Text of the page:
Favorite directors: Werner Herzog, David Cronenberg, Michael Winterbottom, Lynne Ramsay, Roman Polanski, Hal Ashby, Harmony Korine, Terrence Malick, F.W. Murnau, Claire Denis
Favorite films: Days of Heaven, Rosemary’s Baby, Code 46
Wish I’d directed: The first shot of Diamonds of the Night (Jem Nemec, dir.) where a very strong cameraman with a very small cameraman on his back runs up a hill filming an escape scene
Best Seattle locations: Golden Gardens, the International District, Pioneer Square, Georgetown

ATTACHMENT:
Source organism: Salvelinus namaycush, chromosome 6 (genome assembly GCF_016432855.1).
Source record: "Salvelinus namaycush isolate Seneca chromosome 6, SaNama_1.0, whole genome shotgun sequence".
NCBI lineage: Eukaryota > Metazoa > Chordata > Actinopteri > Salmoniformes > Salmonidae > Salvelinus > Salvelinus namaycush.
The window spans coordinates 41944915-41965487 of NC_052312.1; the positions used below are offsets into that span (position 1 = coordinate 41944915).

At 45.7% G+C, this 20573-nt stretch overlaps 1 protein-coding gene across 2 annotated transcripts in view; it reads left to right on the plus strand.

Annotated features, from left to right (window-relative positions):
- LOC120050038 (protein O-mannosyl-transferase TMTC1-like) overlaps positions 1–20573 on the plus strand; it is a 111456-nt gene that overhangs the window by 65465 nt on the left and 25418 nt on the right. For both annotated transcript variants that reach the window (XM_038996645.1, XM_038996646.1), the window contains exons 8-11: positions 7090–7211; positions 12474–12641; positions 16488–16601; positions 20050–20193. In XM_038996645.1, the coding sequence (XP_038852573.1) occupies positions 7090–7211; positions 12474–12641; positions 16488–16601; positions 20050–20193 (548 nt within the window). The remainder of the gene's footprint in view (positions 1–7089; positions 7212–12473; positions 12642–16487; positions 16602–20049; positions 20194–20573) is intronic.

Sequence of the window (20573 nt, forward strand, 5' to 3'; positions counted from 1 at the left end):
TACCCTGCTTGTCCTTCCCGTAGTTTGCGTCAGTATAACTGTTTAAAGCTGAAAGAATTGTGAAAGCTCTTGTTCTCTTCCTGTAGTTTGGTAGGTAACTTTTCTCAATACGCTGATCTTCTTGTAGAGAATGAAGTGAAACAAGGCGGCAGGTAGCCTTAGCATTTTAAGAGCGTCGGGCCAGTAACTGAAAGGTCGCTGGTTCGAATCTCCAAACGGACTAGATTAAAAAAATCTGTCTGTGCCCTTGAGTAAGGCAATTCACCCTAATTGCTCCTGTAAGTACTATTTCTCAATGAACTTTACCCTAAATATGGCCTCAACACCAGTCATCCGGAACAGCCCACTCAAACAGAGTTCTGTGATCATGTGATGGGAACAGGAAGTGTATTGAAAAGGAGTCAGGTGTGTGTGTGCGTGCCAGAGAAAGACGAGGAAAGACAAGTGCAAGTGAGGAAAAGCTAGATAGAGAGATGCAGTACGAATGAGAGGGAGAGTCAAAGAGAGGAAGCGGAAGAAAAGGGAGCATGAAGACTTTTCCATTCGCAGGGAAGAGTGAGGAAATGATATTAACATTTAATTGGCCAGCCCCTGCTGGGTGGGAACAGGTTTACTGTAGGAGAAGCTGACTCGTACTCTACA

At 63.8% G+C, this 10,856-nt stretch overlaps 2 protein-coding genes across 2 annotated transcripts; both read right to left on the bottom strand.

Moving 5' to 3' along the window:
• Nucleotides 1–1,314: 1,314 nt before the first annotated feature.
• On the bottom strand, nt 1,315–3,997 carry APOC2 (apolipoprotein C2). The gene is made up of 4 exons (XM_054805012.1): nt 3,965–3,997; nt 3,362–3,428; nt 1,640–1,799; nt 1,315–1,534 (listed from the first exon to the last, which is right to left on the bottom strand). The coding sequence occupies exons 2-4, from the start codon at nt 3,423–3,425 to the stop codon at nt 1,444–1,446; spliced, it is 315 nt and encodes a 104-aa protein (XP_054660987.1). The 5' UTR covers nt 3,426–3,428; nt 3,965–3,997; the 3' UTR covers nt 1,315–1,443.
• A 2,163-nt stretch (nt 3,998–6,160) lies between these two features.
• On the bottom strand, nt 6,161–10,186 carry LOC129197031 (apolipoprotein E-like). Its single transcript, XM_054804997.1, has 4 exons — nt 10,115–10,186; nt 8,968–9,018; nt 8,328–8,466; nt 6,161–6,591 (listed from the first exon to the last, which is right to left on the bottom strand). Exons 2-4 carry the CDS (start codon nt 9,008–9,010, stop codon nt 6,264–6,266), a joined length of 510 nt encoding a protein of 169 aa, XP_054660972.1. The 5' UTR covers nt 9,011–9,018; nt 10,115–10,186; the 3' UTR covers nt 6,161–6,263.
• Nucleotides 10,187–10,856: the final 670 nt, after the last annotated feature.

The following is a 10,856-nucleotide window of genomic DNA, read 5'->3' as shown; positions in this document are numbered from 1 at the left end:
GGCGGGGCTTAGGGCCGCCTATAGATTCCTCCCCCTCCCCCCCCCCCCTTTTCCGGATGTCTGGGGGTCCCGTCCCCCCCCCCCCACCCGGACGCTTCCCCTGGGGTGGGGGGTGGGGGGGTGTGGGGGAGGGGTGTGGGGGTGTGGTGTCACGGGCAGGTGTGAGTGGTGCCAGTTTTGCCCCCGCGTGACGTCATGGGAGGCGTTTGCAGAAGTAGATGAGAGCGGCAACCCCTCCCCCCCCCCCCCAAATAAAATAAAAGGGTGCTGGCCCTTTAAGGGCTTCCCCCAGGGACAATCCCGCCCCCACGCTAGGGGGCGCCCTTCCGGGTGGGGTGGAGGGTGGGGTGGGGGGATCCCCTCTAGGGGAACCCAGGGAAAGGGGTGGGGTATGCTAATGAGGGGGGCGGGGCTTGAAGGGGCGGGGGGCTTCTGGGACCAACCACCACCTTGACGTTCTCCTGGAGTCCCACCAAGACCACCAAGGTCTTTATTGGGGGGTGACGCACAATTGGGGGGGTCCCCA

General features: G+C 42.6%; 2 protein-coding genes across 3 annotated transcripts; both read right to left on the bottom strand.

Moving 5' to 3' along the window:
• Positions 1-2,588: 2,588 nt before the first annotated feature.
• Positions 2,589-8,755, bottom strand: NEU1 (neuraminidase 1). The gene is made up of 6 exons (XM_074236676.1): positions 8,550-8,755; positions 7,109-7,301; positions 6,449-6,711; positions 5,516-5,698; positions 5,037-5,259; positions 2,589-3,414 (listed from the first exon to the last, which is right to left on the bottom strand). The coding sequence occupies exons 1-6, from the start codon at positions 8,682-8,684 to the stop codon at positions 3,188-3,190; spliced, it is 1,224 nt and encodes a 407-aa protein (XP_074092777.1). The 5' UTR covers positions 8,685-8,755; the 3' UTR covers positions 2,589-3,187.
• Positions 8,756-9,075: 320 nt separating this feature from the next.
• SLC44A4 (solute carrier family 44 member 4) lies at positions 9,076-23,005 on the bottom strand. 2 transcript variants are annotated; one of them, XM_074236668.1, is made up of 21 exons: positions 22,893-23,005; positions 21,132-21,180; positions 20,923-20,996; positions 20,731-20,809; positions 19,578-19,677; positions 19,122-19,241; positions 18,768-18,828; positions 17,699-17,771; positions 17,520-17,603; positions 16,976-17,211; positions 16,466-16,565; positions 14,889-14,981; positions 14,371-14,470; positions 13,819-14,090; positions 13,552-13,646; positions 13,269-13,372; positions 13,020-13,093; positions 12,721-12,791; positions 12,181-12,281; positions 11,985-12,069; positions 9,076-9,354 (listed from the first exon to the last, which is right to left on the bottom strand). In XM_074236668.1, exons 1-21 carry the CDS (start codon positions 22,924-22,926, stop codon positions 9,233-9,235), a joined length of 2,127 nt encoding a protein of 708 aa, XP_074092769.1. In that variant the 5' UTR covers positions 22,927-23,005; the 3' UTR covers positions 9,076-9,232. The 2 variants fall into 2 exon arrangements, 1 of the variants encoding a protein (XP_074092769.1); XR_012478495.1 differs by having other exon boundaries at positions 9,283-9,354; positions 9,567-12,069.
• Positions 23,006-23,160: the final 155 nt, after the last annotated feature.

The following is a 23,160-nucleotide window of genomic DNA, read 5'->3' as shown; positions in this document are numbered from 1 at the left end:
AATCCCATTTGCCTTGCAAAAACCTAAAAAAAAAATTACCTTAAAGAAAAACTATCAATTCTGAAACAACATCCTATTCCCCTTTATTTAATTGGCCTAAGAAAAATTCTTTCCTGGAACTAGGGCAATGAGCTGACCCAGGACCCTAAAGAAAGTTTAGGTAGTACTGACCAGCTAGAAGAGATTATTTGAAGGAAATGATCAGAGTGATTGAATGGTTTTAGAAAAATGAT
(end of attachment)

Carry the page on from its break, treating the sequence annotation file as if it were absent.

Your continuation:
Kasulke studied at the Czech national film school and like Dayna Hanson came of age as a filmmaker on the Seattle dance scene. Not as a choreographer (he never studied a step), but as the guy who makes the alien domains of dance and film work together. “Every project was eye-opening: camera placement ideas I’d never thought of, ideas for movement and capturing movement that just would not exist in a narrative two-people-talking-in-a-room world,” he says. “Anybody who wants to perfect camera operations should work with dancers, because it’s unpredictable, you’re constantly trying to reframe.” His cinematography for Lynn Shelton’s We Go Way Back (2006) won awards at both the Slamdance and Torun film festivals. Also in 2006, he shot Guy Maddin’s made-in-Seattle feature Brand Upon the Brain! a hit at fests from New York to Berlin to Toronto. Maddin called on Kasulke to replicate antiquated cinema styles and the look of aging celluloid. To achieve the desired effects, the cinematographer relied heavily on what is provided by nature in Seattle: “Whenever I go somewhere else I’m grinding my teeth, because here it’s, like, this perfect layer of diffusion nine months of the year. And that northern light!”